what to do about devit on slumped dish
- June 23, 2012 at 4:54 pm #9810gemhikeParticipant
I got devit on a plate which has been fired, then flipped and fired with clear frit, flipped and slumped. The devit didn’t show up until the slump. Anyone have suggestions for getting rid of it. I want it to be food safe.June 25, 2012 at 8:04 am #12575Stephen RichardParticipant
This is difficult. Most methods of removing devit involve either a chemical and tack fuse temperatures, or abrasives and tack fuse temperatures. So the heating reauires is above the slumping temperature. Although there are some preparations – bendiong glazes – that claim to give a shiny surface at slumping temperatures, I have never found them successful.
It is possible to sandblast (with fine grit) or abrade with 600 grit wet and dry sandpaper, to get rid of the devit. You then need to use a low slumping temperature (ca. 620C) for a long soak (say 90 mins) to give a satin texture to the surface.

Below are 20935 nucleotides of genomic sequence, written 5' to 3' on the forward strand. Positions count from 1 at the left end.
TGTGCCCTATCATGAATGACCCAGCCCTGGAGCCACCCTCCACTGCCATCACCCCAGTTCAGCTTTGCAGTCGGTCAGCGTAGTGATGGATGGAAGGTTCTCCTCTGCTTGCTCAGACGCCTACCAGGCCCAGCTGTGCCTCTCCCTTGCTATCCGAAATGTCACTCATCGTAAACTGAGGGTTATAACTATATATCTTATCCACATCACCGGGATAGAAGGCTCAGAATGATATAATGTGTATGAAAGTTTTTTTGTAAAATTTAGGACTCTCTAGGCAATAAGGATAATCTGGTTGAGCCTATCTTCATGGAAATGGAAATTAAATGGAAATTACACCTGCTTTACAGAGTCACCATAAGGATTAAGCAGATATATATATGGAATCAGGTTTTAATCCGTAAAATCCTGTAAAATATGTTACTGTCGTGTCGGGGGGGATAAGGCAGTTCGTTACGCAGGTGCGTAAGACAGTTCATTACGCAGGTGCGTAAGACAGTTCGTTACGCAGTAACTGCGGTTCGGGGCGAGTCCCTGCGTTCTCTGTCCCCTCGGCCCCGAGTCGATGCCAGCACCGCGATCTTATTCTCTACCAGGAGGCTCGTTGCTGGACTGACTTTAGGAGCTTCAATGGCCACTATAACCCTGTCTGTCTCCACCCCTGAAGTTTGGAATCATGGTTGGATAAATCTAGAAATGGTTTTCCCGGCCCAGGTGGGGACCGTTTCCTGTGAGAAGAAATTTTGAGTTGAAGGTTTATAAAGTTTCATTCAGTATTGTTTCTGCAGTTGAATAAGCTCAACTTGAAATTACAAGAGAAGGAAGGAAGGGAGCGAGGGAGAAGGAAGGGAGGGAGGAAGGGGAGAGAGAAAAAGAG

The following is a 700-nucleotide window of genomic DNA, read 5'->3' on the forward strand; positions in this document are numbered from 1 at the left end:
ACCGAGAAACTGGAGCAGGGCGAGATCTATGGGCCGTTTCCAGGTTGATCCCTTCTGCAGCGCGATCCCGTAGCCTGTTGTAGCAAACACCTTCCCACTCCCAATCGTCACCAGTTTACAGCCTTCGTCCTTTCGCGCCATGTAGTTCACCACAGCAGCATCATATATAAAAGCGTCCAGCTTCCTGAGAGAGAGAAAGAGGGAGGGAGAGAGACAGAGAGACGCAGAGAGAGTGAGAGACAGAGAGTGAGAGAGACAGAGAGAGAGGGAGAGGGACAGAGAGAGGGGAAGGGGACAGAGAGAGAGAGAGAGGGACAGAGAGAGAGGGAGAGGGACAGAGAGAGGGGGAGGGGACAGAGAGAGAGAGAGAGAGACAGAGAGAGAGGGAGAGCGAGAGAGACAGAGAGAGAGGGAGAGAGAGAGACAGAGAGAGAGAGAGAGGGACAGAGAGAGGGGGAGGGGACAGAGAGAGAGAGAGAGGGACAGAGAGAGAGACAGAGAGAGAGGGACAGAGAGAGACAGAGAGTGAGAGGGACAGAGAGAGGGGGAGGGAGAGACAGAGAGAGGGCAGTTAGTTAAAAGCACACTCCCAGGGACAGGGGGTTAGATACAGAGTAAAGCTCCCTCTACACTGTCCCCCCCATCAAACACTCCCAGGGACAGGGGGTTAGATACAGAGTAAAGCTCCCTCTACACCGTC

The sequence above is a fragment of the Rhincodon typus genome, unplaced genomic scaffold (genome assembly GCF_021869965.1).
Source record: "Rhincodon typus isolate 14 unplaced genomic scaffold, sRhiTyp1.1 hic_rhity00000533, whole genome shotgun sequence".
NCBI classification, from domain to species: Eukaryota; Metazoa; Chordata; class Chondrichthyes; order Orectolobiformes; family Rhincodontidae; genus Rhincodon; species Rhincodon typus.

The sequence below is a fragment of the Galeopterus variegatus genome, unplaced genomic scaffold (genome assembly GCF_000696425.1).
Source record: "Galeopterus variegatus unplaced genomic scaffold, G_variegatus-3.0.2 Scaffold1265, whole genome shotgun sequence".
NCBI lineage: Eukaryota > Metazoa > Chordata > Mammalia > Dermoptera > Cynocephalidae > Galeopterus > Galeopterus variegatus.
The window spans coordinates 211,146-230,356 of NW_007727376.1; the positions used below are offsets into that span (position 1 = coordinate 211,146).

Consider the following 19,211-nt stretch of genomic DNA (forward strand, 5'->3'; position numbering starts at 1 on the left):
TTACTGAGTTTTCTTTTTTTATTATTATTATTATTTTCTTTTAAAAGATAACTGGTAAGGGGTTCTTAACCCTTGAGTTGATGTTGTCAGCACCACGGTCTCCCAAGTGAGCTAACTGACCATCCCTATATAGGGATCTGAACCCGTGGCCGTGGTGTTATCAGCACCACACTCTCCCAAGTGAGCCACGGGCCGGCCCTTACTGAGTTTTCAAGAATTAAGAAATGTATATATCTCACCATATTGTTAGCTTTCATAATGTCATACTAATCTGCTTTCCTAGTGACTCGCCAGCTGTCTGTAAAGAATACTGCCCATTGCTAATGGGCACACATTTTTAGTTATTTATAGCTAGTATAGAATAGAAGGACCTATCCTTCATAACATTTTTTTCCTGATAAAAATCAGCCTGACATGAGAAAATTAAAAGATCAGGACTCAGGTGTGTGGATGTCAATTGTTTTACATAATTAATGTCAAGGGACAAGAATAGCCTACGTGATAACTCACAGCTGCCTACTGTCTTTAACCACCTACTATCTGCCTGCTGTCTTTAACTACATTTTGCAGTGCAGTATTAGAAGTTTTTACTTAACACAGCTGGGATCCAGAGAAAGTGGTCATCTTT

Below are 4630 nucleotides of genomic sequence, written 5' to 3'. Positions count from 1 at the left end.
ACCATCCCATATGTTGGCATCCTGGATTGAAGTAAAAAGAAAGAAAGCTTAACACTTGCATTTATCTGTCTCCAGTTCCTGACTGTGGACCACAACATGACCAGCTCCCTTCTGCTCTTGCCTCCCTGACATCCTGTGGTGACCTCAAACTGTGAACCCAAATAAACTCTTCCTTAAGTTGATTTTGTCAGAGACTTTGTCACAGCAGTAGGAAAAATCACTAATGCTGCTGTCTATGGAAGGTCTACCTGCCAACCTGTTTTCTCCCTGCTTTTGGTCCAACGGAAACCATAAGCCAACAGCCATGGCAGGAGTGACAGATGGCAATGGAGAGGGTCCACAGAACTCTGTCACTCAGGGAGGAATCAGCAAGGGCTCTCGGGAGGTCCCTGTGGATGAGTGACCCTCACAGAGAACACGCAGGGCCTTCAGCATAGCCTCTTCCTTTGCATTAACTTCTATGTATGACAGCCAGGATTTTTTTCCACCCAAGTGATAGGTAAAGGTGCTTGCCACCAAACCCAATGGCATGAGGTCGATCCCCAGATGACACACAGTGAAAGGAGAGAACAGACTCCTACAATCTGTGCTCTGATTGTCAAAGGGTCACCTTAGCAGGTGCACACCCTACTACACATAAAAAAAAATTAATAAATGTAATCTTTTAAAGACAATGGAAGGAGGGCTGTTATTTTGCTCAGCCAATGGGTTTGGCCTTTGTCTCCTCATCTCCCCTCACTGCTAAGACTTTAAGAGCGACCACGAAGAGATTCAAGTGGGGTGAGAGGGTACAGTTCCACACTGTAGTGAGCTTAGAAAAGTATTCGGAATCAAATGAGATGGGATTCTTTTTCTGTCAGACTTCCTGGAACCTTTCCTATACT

You could coat the surface with a borax solution, flatten it and take it to a tack fuse temp. and re-slump, but this depends on what will happen to the shape when you flatten it again.
Of course, as you now know prevention of devit is better than correction. The glass needs to be thoroughly cleaned before and after each firing. My approach is here:
Stephen RichardJuly 6, 2012 at 3:28 pm #12576BlackhillstudioParticipant
I have a question about devitrification and I don’t even know if I have it. I am new here and very inexperienced. I am not sure if the proper way to ask another question on this topic is to post a reply or write the author.
my problem is that when I slump a clear glass tray in my mold the horizontal surfaces on the bottom are a bit frosty. I don’t know if this is because of the mold or it is devitrifying. I don’t mind it really, I just wondered if it is a fault that I should correct somehow. The top surface is fine. I am slumping to 1240 f., hold 30 minutes.
Thanks for any thougts,
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